Come down and help out, as we dig, plant and chatter around the new jewel in Northcote’s crown.
You are welcome to donate healthy seeds, cuttings and plants and to be part of the fun watching a dirt pit transform into the garden of Eden.
Check out the Northcote Library Food Garden Blog for up-to-date info.
Join us Sunday 27th March for the Heritage Fruit Society’s Apple Tasting Festival at
1 Homestead Rd
(Melways 22 A12)
Entry benefits the Heritage Fruit Society – $10 adult; $20 family; $2 child.
Talks by Alana Moore (chooks), Permablitz, apple tasting, stalls (info, food & drink), trees & fruit for sale; children’s activities.
Been looking for a chance to offload those excess tomatoes and pick up some apples?
The Melbourne Food and Wine Festival in conjunction with CERES Urban Orchard, Yarra Neighbourhood Orchard and Cultivating Community are holding “The World’s Biggest Eva Vegie Swap”.
Annerliegh will be there trying to rally a li’l support for the northern produce share movement. If you’d like to come along and just hang with her….awesome.
You can bring pretty much anything including fruit, veg, preserves, bottled delicacies etc.
When and where? Saturday 12th March City Square, corner Collins & Swanston Streets (next to the Town Hall) 10am – 2pm
Be there or be pear.
Early yesterday morning, a group of 12 adults and 6 children set off for a berry picking adventure. We went up the windy road to the lower hills of the Strzelecki ranges and found that the Sunny Creek Organic berry farm was a little cooler than the highway we had transcended from.
The day started with a talk on the history and setting up of the permaculture designed property by one of the owners, Phil. We learnt of the importance of frogs and bees to the organic berry farmer, why currants will grow under chestnut trees but raspberries won’t, and how to tell a golden raspberry plant from a red raspberry, even before it fruits. Most importantly for our purposes on the day, we learnt how to judge a berry for immediate eating versus one for keeping a few days or freezing.
Then it was time to pick and be merry. Everyone had a bucket to fill, and there were oodles of beautiful plump berries to be had – silvan berries, boysenberries, youngberries, blackberries (all types of brambles), a rainbow of raspberries (yellow, red, purple and black) some red currants and a smattering of blueberries.
It was a perfect temperature for picking and we were in under the nets reaching for large clusters of berries, some so ripe that they fell off their stalk as soon as they were touched (then you had to ferret in the undergrowth to save them!). Of course a fair amount of berry grazing was done along the way, encouraged by the owner, who suggested we savour the sharper, more acidic, less ripe fruit and compare it with its more fully ripened and darker neighbour.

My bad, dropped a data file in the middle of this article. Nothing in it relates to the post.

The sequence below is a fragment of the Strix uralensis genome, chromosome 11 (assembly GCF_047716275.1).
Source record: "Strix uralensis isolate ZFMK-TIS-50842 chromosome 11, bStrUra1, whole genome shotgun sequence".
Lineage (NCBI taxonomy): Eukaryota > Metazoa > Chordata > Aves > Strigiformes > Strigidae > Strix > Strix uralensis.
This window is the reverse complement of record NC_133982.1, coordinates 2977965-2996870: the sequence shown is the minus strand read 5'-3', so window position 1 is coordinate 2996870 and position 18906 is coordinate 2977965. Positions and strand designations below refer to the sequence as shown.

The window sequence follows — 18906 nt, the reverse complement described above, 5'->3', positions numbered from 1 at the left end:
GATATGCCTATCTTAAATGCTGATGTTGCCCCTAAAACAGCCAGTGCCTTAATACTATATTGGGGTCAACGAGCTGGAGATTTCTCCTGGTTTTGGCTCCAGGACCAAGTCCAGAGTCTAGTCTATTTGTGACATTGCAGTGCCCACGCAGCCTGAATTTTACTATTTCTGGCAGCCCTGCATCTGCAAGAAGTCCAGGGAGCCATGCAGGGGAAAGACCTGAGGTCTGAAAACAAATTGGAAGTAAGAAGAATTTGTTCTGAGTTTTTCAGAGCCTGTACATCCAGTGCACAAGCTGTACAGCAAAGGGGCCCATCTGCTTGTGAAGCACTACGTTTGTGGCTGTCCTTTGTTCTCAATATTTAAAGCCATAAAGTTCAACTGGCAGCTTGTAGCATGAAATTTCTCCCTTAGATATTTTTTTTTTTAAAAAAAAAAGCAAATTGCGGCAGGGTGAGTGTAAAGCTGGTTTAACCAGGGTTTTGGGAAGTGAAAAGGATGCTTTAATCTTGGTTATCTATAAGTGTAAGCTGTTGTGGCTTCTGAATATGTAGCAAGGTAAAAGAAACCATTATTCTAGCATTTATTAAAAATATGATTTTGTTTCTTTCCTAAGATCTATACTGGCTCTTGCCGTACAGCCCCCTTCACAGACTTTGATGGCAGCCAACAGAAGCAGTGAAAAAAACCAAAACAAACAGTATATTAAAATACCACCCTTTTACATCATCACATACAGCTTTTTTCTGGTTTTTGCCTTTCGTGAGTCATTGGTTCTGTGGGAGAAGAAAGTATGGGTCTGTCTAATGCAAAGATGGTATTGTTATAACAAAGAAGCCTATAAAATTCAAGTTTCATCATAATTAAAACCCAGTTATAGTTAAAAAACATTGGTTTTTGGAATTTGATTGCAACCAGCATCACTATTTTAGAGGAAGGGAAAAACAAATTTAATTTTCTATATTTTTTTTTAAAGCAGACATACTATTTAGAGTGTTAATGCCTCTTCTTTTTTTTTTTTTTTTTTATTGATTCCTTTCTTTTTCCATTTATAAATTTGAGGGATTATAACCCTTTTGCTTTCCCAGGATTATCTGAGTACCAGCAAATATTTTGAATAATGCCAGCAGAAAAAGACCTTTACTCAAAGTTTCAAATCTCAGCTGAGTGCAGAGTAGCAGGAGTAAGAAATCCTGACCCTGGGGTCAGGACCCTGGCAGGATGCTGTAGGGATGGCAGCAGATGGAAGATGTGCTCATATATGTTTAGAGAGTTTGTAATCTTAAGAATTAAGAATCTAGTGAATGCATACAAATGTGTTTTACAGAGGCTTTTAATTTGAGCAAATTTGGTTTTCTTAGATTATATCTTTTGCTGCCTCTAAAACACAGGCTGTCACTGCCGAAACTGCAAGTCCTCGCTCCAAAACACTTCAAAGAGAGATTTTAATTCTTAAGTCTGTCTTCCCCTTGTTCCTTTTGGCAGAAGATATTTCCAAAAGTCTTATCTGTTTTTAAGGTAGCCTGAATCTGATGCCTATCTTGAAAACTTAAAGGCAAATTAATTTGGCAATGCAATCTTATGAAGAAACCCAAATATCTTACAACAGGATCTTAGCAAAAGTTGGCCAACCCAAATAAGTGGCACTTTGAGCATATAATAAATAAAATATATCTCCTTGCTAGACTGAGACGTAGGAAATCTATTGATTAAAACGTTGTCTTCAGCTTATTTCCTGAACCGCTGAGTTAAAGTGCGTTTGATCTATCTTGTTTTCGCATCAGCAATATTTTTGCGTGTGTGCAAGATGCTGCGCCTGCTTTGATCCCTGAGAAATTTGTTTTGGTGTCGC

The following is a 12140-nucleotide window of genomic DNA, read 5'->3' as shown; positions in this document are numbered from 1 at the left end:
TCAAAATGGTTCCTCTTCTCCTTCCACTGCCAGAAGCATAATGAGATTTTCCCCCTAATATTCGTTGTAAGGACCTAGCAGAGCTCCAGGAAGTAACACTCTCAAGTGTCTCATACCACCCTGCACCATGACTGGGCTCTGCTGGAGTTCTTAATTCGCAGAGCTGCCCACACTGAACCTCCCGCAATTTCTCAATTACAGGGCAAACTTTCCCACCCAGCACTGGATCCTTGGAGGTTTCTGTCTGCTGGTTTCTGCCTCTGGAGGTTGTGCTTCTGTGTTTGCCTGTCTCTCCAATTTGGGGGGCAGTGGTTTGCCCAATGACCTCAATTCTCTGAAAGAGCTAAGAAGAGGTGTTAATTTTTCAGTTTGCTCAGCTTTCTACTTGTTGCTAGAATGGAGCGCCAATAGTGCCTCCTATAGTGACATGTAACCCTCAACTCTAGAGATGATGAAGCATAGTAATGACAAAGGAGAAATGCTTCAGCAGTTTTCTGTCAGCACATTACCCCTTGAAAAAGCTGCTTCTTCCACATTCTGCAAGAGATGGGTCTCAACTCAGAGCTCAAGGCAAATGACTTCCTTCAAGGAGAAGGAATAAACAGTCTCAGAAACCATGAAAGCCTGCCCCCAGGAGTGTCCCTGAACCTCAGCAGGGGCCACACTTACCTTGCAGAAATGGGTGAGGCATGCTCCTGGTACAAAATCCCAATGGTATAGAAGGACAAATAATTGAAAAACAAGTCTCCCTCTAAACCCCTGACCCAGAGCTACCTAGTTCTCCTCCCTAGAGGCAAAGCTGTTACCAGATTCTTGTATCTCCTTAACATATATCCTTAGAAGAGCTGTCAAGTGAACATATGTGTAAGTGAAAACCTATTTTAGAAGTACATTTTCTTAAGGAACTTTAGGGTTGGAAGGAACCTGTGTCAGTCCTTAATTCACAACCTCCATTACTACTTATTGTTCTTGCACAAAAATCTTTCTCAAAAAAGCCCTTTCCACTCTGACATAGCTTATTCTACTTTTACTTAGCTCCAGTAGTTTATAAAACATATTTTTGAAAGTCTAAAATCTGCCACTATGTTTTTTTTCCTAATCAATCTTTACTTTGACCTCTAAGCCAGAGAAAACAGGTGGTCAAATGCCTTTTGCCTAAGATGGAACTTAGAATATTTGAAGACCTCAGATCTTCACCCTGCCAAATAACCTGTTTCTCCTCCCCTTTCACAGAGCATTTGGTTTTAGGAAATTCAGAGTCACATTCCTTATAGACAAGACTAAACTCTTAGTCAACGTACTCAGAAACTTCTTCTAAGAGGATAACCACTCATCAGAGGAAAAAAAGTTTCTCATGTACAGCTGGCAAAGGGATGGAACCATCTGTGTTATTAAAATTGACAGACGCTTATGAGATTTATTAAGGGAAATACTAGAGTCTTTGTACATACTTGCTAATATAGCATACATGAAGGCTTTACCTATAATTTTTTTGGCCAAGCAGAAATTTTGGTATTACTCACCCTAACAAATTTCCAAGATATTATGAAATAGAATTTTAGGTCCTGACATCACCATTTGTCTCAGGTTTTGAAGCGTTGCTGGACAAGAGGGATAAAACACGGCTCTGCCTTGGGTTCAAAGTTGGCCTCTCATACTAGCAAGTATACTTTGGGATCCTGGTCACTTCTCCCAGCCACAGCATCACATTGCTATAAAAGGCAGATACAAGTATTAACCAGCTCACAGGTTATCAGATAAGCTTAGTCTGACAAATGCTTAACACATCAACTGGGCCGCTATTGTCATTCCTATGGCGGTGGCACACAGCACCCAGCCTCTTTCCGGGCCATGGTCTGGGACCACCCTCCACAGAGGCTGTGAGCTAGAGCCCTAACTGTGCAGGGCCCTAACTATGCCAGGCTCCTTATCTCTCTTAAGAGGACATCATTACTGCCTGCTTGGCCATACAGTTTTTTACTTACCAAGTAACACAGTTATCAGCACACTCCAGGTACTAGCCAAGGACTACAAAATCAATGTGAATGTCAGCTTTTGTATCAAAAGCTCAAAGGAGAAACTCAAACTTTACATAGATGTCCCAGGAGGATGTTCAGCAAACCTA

The owners gave us a lovely spot to have morning tea and our picnic lunch, and the children had a lovely time seeking adventures in the nearby bush and looking for tree frogs in the pond.
After weighing and packing our bounty, we wandered our separate ways home with our berry treasures, some stopping off in Yarragon on the way for a cuppa, and others checking out the new foal on a local farm, all determined to add one or two varieties of berry to our gardens next spring.
Perhaps the apple season will take us for another venture up into the hills– cox’s orange pippins and Canadian cider apples await. We will keep you posted re picking season for the apple crop and highly recommend the quality of the berries and berry picking experience at Sunny Creek.
Rachel and Jos
(on behalf of the fun_raising group)
Missed out? Wished you could’ve come too? Join our mailing list and next time you’ll know about it!
Made ‘n Thornbury, an initiative of Thornbury Women’s Neighborhood House, held its final community market for 2010 on Saturday 11 December and Transition Darebin was among the stallholders, selling home-made produce, crafts and Christmas decorations and a selection of home-grown herbs, vegies, seeds and seedlings, all provided by Transition Darebinites.
It was a fun day, not least because we got to check out the other stalls. There are some seriously creative craftswomen in Darebin. We also discovered that fresh rhubarb is in high demand so it’s a good thing this reliable perennial is growing in many of our gardens.
The next Made ‘n Thornbury market will be in autumn. We hope to be there again. Thanks to the wonderful Maz, Rachel and Kelly for suggesting and organising our presence at this one.
Transition Darebin hosted a forum on the future of food in Preston on the 23rd of October 2010 at Preston Shire Hall.
After a welcome from Mayor Vince Fontana Michelle Darebin from the City of Darebin’s Environment team updated us on how people in Darebin are faring with food security and what the City of Darebin council is doing on food availability and sustainability. Guest speaker Kirsten Larsen from the Victorian Eco-Innovation Lab reported on what climate change and the end of cheap oil means for food in Australia.
Over lunch participants met some of the groups in our area who are involved in exciting food-related projects before participating in an ‘Open Space’ session to explore the question: how will Preston feed itself over the next twenty years?
Here is a summary of what participants talked about during this session (PDF, 56KB).
Transition Darebin thanks the City of Darebin for supporting this event.